EW YORK (AP) - He looks like a basketball Gumby, all arms and legs stretched out, swatting shots away, grabbing rebounds, converting putbacks.
New York Post backpage, 6/12/1999.
Camby came off the bench again in Game 6 against Indiana Friday night and contributed 15 points, nine rebounds and three blocked shots in the 90-82 victory that eliminated the Indiana Pacers.
With Larry Johnson down with sprained right knee ligaments, Camby played 37 minutes and can look for that kind of time in the NBA Finals against San Antonio starting Wednesday.
``I just wanted to go out there and play hard,'' said Camby, whose arrival in New York last summer was not exactly celebrated because the Knicks traded longtime New York favorite Charles Oakley to get him.
``What drove me hard in the series was way back when I got traded, people were questioning the trade, saying I wasn't going to get it done.''
The trade certainly wasn't coach Jeff Van Gundy's idea and he gave Camby only limited playing time during the season.
Video from NBA.com: Camby cuts through defenders to clean up the garbage (976k .AVI)
``I'm really happy for Marcus because of his perseverance through the year,'' the coach said. ``He never pointed fingers of blame and just kept working and played so great. I'm really happy for him.''
Twice in the series against the Pacers, Camby had 21-point games. He grabbed 14 rebounds in Game 4 and 13 in the pivotal victory in Game 5.
Now the next challenge is San Antonio with David Robinson and Tim Duncan waiting for him under the basket.
``I just want to play hard,'' he said. ``I think this series helps me prepare for this. I'm definitely looking forward to the challenge.''
s the Knicks moved on to the NBA Finals last night, Marcus Camby finished his job. He'll join them against San Antonio, of course. But his goal of validating himself and his game is now achieved, after one more superior performance that helped deliver the Knicks to the championship round.
New York Daily News backpage, 6/12/1999.
"Me and Latrell (Sprewell) took it upon ourselves to go out there, play with heart and pride," Camby said, "and get the job done."
Yesterday, Camby did what he'd done all series — and what he supposedly was incapable of doing, because of his relative lack of size and toughness in comparison to predecessor Charles Oakley. He was a force underneath.
He scored 15 points — again without set plays for himself — and had nine rebounds. His 10.7 rebound average for the series led all players.
"I'm really happy for Marcus because of his perseverance through the year," said coach Jeff Van Gundy, who didn't play Camby nearly as much earlier in the year. "He never pointed fingers of blame, and he just kept working and just played so great."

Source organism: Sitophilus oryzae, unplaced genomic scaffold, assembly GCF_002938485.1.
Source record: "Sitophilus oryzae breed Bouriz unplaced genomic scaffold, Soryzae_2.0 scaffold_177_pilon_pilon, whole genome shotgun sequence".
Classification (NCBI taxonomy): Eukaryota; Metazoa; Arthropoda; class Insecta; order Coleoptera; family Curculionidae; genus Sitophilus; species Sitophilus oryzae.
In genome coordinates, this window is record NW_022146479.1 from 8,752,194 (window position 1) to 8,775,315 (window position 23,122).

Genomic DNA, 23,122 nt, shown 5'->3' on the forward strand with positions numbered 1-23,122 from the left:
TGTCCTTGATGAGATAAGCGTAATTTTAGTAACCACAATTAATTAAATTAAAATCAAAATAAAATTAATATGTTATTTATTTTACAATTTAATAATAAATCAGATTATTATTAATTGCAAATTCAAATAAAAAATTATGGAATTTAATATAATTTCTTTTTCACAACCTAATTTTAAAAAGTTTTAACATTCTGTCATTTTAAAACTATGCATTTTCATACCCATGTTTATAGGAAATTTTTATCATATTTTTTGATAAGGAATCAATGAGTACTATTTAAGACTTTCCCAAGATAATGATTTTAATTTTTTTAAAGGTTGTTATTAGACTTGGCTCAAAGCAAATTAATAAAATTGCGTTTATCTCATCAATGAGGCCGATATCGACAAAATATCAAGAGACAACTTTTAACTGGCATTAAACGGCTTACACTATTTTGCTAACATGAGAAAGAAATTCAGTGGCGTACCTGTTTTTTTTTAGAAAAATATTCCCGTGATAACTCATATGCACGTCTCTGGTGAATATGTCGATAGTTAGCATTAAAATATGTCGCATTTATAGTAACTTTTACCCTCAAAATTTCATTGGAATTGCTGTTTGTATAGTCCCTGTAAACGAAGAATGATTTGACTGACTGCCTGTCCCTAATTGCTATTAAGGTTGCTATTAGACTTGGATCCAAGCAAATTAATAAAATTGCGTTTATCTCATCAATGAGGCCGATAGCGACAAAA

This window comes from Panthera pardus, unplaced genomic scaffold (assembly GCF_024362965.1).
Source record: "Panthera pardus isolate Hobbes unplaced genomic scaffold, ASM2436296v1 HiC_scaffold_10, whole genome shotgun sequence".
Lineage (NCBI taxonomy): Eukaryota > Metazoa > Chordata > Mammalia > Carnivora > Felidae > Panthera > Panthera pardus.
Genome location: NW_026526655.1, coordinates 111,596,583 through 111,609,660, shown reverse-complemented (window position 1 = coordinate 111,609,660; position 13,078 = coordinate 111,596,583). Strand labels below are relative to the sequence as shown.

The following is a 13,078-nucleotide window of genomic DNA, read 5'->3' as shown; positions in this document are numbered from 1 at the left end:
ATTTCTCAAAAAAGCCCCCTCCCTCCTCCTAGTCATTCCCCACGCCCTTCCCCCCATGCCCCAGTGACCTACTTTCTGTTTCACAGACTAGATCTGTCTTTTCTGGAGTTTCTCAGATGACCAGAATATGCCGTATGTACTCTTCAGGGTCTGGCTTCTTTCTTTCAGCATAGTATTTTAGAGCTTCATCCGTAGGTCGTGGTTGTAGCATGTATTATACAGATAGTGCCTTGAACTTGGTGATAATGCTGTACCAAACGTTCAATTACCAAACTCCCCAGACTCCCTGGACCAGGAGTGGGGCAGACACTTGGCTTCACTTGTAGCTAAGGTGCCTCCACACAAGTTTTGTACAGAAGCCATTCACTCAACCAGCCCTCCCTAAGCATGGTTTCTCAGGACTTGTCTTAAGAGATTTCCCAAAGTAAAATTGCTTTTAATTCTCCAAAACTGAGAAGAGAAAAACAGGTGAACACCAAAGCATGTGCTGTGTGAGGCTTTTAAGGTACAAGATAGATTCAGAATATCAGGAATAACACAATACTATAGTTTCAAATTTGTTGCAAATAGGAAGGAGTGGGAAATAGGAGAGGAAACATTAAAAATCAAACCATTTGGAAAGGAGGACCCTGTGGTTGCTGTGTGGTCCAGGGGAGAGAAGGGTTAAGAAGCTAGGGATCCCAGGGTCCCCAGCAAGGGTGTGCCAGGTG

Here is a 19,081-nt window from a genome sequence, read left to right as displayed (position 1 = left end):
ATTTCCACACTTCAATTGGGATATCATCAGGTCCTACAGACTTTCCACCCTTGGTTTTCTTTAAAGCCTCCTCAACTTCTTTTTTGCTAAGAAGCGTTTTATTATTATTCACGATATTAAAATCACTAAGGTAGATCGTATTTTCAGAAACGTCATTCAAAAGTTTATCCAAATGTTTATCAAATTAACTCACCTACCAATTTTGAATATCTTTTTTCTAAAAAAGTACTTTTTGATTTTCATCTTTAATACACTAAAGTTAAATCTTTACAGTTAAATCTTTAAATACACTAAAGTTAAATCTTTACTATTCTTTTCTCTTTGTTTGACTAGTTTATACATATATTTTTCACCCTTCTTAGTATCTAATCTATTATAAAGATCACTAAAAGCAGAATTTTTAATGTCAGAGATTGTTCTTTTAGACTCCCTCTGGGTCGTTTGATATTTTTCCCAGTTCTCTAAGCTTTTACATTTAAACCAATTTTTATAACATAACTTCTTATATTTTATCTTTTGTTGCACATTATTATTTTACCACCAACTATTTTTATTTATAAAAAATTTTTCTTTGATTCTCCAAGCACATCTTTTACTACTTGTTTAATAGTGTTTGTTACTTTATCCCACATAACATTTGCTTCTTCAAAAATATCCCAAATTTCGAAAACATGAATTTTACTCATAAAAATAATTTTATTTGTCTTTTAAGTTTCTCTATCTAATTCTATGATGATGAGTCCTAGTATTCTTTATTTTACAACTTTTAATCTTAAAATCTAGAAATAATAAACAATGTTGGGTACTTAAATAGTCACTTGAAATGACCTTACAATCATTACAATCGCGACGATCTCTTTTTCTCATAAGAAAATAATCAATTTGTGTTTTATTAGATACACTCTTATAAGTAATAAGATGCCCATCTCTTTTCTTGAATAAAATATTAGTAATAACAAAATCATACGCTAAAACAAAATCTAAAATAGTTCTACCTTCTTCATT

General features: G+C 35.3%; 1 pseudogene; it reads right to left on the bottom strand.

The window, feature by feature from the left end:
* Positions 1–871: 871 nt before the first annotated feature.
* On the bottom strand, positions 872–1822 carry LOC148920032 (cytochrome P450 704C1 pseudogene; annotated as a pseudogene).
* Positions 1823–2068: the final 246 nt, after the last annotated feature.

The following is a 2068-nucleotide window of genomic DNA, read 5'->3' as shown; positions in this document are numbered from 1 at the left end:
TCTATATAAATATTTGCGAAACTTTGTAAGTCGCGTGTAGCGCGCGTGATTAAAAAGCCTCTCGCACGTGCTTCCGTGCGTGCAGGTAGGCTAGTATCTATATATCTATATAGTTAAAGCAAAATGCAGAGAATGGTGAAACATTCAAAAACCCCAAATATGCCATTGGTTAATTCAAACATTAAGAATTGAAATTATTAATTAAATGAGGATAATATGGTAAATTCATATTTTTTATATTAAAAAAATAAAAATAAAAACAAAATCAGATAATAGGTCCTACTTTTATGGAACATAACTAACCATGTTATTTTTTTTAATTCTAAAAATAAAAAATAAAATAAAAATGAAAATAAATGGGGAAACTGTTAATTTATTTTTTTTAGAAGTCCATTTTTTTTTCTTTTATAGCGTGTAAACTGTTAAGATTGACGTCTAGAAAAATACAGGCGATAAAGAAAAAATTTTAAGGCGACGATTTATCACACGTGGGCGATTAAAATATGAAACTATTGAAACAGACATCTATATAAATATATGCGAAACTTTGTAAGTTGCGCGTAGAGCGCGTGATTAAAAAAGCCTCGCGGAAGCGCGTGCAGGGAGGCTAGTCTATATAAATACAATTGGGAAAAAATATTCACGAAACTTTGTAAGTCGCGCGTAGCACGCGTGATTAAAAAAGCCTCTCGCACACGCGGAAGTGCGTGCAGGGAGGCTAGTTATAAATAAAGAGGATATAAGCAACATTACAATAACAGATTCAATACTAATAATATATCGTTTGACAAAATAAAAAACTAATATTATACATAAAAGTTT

He seemed to convince all those who saw him this series. Indiana coach Larry Bird said he was the best player on the floor in the Knicks' victory in Game 3.
All this from a player who had never played in the playoffs prior to this season, a slender forward who was doubted from the moment he was acquired from Toronto.
"It hasn't really sunk in yet," said Camby, who is from Hartford. "I'm happy for my mom and family that was here to witness it. Especially being in Toronto, not making the playoffs — my first experience of making it into the playoffs. I'm excited for my family back home."
EW YORK - One of those Oriental markings on Marcus Camby's right biceps means, ``Strive to be the best.'' The other? ``I love my family.''
Stevie J. is family.
Oh, not blood family, mind you. But family nonetheless. Camby used to sleep over at Stevie Johnson's three-bedroom apartment in the North Hartford projects when he was growing up. Not once. A thousand times.
``He's like a son,'' Stevie J. said Friday.
You want to do something positive with your life, Stevie J. says, and his door is always open. The gregarious man known as the Mayor of Bellevue Square is not only a father of five, he is a father figure to Camby and dozens of young men. Marcus didn't knock on the door when he showed up at Stevie's house. He already was home.
Camby, as all New York from Woody Allen to Puff Daddy knows, owns his own house now. They call it the World's Greatest Arena. And Stevie J., who stood behind Camby through his NCAA violations at UMass, through all his trials and tribulations, is welcome here.
``All Marcus has to do is stand up to come into the game,'' Stevie J. said before the remarkable Knicks defeated Indiana 90-82 to advance to the NBA Finals against San Antonio, ``and Madison Square Garden goes bananas.''